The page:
Study shows they could solve problems faster than non-autistics on a different test
FRIDAY, June 19 (HealthDay News) -- The most commonly used test to measure intelligence is underestimating the intellectual potential of autistic people, new research suggests.
People with autism often struggle with the verbal portions of the Wechsler Adult Intelligence Scale, the test most often used to measure IQ, researchers said.
But when given another test of abstract reasoning abilities, the Raven's Standard Progressive Matrices, autistic people not only had scores equal to those of their non-autistic counterparts, but they answered the questions, on average, as much as 42 percent more quickly.
On the Raven's test, autistic participants scored, on average, 30 percentage points higher than would have been predicted by their scores on the Wechsler scale, according to the study, in the June issue of Human Brain Mapping.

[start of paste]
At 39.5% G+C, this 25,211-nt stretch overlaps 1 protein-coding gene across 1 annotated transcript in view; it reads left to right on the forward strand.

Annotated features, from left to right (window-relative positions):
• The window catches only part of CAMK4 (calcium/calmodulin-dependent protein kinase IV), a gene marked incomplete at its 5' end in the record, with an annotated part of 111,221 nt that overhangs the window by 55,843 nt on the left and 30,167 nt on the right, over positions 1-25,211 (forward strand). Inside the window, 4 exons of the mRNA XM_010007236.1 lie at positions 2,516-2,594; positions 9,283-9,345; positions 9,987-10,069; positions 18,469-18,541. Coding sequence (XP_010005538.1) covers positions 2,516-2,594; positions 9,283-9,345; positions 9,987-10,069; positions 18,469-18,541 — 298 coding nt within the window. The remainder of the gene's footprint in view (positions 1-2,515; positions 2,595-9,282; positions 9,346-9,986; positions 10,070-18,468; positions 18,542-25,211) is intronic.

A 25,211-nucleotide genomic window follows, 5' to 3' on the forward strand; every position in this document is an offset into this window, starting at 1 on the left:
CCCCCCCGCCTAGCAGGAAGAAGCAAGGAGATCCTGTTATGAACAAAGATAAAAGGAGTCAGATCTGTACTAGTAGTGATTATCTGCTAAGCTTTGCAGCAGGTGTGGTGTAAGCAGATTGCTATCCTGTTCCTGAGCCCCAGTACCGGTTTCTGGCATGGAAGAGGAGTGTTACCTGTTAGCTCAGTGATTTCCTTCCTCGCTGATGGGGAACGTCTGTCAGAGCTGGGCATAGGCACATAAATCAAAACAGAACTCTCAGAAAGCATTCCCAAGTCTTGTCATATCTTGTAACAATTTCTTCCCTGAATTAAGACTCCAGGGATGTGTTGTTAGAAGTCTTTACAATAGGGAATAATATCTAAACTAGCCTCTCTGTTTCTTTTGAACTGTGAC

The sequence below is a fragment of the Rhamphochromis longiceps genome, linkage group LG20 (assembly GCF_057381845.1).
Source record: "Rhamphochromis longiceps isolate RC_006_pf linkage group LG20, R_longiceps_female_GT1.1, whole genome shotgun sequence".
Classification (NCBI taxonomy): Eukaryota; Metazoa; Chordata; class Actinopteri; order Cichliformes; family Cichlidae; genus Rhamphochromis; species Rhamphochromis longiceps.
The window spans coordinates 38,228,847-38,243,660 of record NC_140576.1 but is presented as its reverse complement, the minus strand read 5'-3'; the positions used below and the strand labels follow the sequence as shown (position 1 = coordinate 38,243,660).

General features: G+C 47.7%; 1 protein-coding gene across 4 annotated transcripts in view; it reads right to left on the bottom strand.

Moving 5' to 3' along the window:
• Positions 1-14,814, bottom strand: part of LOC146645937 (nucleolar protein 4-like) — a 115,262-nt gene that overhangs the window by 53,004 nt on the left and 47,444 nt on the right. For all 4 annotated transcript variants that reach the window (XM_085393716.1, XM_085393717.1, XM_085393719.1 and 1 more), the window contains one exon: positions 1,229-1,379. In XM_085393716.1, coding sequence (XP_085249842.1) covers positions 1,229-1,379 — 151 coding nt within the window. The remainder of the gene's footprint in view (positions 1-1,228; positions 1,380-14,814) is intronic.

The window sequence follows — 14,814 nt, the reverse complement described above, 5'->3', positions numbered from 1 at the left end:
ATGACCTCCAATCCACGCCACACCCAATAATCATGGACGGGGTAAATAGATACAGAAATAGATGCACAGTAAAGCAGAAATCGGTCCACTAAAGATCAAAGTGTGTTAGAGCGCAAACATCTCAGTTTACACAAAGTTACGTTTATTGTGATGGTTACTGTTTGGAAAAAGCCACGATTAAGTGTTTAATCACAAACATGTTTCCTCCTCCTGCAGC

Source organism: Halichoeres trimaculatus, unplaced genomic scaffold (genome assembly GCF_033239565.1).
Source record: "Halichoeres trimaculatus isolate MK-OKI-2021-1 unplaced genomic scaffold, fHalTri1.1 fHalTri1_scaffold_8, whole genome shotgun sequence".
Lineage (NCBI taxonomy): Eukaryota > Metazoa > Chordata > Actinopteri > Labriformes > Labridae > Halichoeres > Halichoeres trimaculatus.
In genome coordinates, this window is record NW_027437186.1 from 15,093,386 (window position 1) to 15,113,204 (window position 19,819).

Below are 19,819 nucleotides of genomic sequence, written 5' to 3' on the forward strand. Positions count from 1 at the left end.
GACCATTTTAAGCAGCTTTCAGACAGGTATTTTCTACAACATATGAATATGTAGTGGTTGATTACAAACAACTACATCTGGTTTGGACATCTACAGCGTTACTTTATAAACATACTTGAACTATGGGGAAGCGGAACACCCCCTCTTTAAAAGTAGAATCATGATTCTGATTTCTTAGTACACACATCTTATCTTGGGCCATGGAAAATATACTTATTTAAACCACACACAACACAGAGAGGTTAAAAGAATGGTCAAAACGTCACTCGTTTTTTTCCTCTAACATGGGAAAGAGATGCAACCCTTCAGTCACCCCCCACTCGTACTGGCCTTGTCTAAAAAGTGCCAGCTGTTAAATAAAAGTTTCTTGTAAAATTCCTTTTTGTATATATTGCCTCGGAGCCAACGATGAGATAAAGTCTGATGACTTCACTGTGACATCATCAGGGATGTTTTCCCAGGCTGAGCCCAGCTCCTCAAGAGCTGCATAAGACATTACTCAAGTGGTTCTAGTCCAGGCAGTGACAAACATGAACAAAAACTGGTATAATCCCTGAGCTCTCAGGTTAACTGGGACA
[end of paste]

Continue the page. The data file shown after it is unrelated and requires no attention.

Also, MRIs done during the testing showed that autistic people had more activity in different areas of their brains than those without autism.
"While both groups performed Raven's Standard Progressive Matrices (RSPM) test with equal accuracy, the autistic group responded more quickly and appeared to use perceptual regions of the brain to accelerate problem solving," said Isabelle Soulieres, a post-doctoral fellow at Harvard University and the study's lead author. "Some critics argued that autistics would be unable to complete the RSPM because of its complexity, yet our study shows autistics complete it as efficiently and have a more highly developed perception than non-autistics."
The researchers said the findings have implications for the way in which autistic children are educated.
"When we do the Wechsler test, which is the one that is done in clinical settings, there is a big chance that we underestimate the education potential of autistics," Soulieres said. "If
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